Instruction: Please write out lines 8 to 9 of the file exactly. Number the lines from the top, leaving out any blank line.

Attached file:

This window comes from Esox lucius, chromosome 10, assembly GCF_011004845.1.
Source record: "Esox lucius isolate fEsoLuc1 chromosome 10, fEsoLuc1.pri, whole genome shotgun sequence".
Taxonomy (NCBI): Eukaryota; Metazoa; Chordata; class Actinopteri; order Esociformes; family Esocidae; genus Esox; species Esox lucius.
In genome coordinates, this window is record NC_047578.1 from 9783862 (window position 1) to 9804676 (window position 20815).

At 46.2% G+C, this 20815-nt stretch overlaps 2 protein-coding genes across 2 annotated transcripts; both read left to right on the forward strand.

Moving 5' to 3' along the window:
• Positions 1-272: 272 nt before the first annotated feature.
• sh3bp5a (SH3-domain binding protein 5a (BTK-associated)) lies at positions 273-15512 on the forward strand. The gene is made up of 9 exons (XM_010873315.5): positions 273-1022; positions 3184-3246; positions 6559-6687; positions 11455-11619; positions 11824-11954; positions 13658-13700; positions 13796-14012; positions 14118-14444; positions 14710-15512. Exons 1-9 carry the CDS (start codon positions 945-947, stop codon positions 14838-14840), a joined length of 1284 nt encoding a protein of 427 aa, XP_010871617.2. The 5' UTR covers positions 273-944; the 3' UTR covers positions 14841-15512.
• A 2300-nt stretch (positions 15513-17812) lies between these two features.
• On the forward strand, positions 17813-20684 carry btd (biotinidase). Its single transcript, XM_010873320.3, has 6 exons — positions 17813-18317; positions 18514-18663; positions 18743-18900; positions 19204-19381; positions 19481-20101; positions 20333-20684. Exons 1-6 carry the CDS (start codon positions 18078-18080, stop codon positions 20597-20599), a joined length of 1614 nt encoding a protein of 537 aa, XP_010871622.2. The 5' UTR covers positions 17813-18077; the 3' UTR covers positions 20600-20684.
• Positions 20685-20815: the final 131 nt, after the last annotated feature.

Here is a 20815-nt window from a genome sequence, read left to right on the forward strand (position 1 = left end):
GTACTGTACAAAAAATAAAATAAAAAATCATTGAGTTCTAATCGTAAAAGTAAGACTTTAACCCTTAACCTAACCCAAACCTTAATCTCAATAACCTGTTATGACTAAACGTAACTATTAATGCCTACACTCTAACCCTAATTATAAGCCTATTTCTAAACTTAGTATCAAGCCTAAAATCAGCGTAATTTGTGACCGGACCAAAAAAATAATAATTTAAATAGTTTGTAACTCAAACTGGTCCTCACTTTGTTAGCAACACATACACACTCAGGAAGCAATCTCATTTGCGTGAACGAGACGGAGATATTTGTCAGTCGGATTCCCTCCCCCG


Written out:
• sh3bp5a (SH3-domain binding protein 5a (BTK-associated)) lies at positions 273-15512 on the forward strand. The gene is made up of 9 exons (XM_010873315.5): positions 273-1022; positions 3184-3246; positions 6559-6687; positions 11455-11619; positions 11824-11954; positions 13658-13700; positions 13796-14012; positions 14118-14444; positions 14710-15512. Exons 1-9 carry the CDS (start codon positions 945-947, stop codon positions 14838-14840), a joined length of 1284 nt encoding a protein of 427 aa, XP_010871617.2. The 5' UTR covers positions 273-944; the 3' UTR covers positions 14841-15512.
• A 2300-nt stretch (positions 15513-17812) lies between these two features.